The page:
Recent research suggests that ERPs are not unitary phenomena but are formed through the superposition of multiple event-related oscillations (EROs) (Gruber and others 2005; Makeig and others 2002). The P3 response is primarily composed of superimposed delta (1–3 Hz) and theta (4–7 Hz) frequency band energy with delta energy more concentrated in the posterior region and theta more fronto-central (Basar-Eroglu and others 1992) (Basar and others 1999; Karakas and others 2000; Schutte and others 1999). Using ERO data underlying the target visual evoked P3 component, we (Jones and others 2004) have found significant linkage and linkage disequilibrium on chromosome 7 with theta band (4–7 Hz) EROs. The gene encoding the muscarinic acetylcholine receptor M2 (CHRM2) is located under the observed linkage peak. Linkage disequilibrium (LD) analysis revealed significant association between CHRM2 single nucleotide polymorphisms (SNPs) and both delta (1–3 Hz) and theta (4–7 Hz) band ERO data (Jones and others 2004). Recent evidence from COGA indicates that the CHRM2 gene is not only associated with EROs underlying P3 but also clinical diagnosis, i.e., alcohol dependence and depression (Wang and others 2004).

The major neurochemical substrates contributing to theta and delta rhythms and P3 involve strong GABAergic, cholinergic and glutamatergic system interactions, and perhaps dopaminergic and noradrenergic influences (e.g. reviewed by Polich and Criado 2006). Glutamatergic neurotransmission and its neuroadaptive changes have been proposed as important molecular determinants of craving and relapse (e.g., Cornish and Kalivas 2000; Tzschentke and Schmidt 2000). In particular, it is suggested that a hyperglutamatergic state mediates, at least in part, alcohol relapse behavior (Tsai and Coyle 1998). Several studies in animal models and human subjects indicate the possible involvement of NMDA (Bachteler and others 2005; Holter and others 2000; Krystal and others 2003) and metabotropic glutamate receptors during alcohol relapse (Bachteler and others 2005; Backstrom and others 2004; Olive and others 2005). Acamprosate, a drug used to prevent relapse in alcoholic patients (Mann and others 2004), is thought to act via suppressing a hyperglutamatergic state in the brain that has been addicted to alcohol (Dahchour and De Witte 2000; Spanagel and Heilig 2005).

In the present study, we investigated the potential associations between single nucleotide polymorphisms (SNPs) in glutamate receptor genes and the quantitative trait of event-related theta band energy during processing of target visual signals. GRM8 was selected because it maps at chromosome 7q31.3–q32.1 within the peak region where we previously identified a significant linkage (peak LOD=3.5, Figure 1) using a genome-wide linkage scan of the same phenotype (theta for the target stimuli) (Jones and others 2006; Jones and others 2004). The findings presented here are the first report to link GRM8 with theta band oscillations underlying the P3 wave using genetic analyses. It is also the first report identifying a positive association between the GRM8 and alcohol dependence.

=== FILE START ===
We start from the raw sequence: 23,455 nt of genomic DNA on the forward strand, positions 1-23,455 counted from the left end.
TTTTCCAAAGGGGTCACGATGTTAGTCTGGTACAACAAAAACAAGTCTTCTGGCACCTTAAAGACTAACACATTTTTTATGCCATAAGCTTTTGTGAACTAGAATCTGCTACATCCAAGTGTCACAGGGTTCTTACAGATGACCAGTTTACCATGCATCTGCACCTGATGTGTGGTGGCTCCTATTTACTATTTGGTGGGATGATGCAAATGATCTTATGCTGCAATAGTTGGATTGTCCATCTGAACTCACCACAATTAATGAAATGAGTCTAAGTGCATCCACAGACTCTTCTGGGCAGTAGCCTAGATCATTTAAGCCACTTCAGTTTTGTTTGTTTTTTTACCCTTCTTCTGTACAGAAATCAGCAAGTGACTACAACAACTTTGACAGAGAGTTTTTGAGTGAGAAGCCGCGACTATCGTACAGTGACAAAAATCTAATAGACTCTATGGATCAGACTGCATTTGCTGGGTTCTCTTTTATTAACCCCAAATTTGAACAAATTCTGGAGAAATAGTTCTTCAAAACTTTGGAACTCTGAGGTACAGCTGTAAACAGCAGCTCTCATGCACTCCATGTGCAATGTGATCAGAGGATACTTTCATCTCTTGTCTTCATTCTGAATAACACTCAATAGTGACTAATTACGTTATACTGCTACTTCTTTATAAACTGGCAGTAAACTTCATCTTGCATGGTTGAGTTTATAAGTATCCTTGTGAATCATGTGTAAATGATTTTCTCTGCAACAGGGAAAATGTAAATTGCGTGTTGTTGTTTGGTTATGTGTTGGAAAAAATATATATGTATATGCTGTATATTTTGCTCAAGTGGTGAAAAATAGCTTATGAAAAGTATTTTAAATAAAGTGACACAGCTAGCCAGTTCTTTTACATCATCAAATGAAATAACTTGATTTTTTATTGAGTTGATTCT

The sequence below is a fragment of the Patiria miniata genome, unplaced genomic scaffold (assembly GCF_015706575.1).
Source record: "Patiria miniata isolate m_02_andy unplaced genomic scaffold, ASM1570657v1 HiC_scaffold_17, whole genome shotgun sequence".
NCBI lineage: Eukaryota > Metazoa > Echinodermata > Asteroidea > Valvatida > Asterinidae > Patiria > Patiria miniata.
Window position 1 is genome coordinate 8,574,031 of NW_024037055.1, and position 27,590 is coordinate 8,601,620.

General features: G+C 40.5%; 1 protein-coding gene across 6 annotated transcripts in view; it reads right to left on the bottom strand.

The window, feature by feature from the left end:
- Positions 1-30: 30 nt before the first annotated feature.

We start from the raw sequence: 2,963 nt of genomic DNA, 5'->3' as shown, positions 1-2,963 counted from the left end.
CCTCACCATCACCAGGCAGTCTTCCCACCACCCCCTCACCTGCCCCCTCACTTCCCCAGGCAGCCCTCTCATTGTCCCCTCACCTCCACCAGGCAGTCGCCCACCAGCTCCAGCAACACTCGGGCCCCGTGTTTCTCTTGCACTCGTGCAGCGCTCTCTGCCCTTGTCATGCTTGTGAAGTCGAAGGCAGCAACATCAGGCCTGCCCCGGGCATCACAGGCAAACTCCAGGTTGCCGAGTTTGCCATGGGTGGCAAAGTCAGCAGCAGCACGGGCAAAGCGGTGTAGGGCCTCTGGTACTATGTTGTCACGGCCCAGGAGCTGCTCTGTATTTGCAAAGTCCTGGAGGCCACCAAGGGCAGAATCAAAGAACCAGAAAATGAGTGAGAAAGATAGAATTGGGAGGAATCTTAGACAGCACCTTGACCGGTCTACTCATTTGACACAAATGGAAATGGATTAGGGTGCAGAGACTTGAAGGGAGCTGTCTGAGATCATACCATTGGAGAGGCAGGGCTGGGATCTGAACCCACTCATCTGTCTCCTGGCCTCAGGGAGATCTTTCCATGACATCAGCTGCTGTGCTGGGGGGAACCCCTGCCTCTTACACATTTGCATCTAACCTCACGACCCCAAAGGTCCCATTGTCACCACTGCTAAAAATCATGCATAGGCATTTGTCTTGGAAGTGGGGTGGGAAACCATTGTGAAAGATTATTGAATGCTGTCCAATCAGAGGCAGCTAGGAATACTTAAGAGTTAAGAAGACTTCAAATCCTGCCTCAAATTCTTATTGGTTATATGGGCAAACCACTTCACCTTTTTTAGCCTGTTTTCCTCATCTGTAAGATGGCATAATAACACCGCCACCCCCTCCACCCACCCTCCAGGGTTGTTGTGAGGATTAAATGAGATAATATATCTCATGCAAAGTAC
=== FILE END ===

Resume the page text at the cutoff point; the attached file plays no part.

Figure 1
Linkage curve for the target condition visual evoked theta band oscillation phenotypic data on chromosome 7 at a frontal lead. The approximate locations of the cholinergic muscarinic receptor 2 gene CHRM2, and the metabotropic glutamate receptor 8 gene ...



The samples included in this study were recruited and tested as part of the Collaborative Study on the Genetics of Alcoholism (COGA), a large multi-site national study implemented with the purpose of identifying genetic loci linked with the predisposition to develop alcoholism and other related disorders. Data from six COGA sites were included in the analysis: SUNY Downstate Medical Center, Brooklyn, New York; University of Connecticut Health Science Center; Indiana University School of Medicine; University of Iowa School of Medicine; University of California School of Medicine, San Diego; and Washington University School of Medicine, St Louis. Ascertainment and assessment procedures have been outlined previously (Begleiter and others 1995; Foroud and others 2000; Nurnberger and others 2004; Reich and others 1998).

The families used in the analyses are taken from multiplex families recruited from alcoholic probands who were in alcohol or other substance dependence treatment facilities. All probands met DSM-IIIR criteria for alcohol dependence and Feighner definite criteria (COGA criteria). In addition to the probands, the study required two additional first-degree relatives who were alcohol dependent by the same COGA criteria on direct interview (in person). Semi-Structured Assessment for the Genetics of Alcoholism, SSAGA, a polydiagnostic instrument designed by COGA with well established reliability (Bucholz and others 1994) and validity (Hesselbrock and others 1999), was administered in person to determine psychiatric diagnoses in all family members. All subjects completed a neuropsychological battery and family history questionnaire, and EEGs/ERPs were recorded.